The New York Film Festival tends to pepper its lineup with a few splashy premieres and a slew of holdovers from the year’s other festivals. The Huffington Post has already caught four in the latter camp. They’re a fairly eclectic bunch, starring the likes of Kristen Stewart, Isabelle Huppert and Gael García Bernal. Here are some quick thoughts on each.
Fire up the think-pieces: “Elle” is a rape comedy. I use “comedy” loosely, but trust that this divisive film does not focus on the grief that sexual assault can prompt. Instead, it’s part revenge thriller, part psychosexual escapade and part social satire. It’s also relentlessly entertaining, with one of the year’s sharpest performances.
Veteran French actress Isabelle Huppert plays Michèle Leblanc, the divorced co-founder of a video-game production company that does not shy away from the medium’s penchant for misogynistic violence. Her younger, mostly male employees mock Michèle, but she is unfazed. Why? Sexism has been a byproduct of Michèle’s entire life, dating back to harrowing events of her childhood. In the film’s opening scene, Michèle is raped by an assailant wearing a ski mask. But that doesn’t particularly shock her either.
Once Michèle tracks down her aggressor, “Elle” becomes a cat-and-mouse spree of sexual prowess, with our protagonist positioning the morbid attraction she now feels toward him. She will not be victimized ― in fact, she will be unabashedly undaunted by the experience, even going so far as to call the dude for help in a car accident. Precisely why Michèle feels these perversions ― are they even perversions? ― is layered. I’m still not confident in my assessments, and that’s a good thing, because sexuality, in all its forms, never contains a tidy valuation.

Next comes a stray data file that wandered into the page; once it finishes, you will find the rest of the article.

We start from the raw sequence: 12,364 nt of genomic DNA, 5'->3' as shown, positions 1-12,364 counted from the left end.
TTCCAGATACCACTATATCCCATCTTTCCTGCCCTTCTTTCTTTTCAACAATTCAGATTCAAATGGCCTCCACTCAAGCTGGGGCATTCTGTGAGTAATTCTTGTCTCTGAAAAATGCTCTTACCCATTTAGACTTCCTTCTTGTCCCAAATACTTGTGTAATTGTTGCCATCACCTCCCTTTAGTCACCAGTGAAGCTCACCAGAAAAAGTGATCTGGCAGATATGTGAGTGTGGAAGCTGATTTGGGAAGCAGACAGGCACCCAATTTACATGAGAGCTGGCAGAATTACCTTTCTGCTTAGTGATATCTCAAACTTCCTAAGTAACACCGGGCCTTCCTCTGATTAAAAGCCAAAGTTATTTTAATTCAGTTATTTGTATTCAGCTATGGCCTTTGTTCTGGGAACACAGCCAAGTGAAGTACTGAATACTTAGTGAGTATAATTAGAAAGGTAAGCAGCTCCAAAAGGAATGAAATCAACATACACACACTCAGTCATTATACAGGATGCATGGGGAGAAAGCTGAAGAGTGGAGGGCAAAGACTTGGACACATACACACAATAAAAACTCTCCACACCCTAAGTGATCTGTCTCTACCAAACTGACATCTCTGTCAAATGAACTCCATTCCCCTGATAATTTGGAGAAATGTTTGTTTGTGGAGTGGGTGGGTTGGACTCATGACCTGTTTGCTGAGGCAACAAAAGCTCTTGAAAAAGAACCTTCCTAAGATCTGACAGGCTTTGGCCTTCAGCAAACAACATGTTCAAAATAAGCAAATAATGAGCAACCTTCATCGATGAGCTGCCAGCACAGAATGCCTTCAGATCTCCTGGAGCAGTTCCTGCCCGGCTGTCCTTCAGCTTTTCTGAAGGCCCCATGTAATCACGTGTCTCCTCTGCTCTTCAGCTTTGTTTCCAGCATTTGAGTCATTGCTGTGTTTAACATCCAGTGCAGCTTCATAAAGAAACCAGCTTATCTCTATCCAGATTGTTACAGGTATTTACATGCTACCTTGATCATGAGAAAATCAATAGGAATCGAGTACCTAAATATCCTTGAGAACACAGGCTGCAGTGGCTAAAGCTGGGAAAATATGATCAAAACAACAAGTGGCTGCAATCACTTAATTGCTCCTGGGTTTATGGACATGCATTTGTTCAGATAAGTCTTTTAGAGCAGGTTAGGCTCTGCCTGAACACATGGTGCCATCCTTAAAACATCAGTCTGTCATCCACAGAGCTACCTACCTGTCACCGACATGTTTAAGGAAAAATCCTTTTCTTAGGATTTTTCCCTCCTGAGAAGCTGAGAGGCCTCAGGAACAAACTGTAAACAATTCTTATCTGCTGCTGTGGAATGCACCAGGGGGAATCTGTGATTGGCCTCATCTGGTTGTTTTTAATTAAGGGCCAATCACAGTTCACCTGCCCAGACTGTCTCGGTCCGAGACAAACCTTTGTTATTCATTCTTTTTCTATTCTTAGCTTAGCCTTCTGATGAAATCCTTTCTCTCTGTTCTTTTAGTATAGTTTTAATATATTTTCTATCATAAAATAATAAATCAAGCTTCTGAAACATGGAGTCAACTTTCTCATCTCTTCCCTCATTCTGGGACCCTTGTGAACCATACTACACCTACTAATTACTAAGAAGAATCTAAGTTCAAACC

Some may balk at the number of men involved with the project: David Birke adapted the script from a Philippe Djian novel, and the movie is directed by Paul Verhoeven, the shlock master known for “Total Recall,” “Basic Instinct” and “Showgirls.” But everything about “Elle” is incredibly nuanced, every beat heightened by the troubled confidence in Huppert’s eyes. Michèle is both hardened and vulnerable, and she never lacks agency. This is a compassionate film, one that challenges our limited understanding of sexual desire and our assumptions about the way women move through the world. If there are a few chuckles along the way, they merely confirm what we already know: that life is both a comedy and a tragedy, best assessed on our own terms.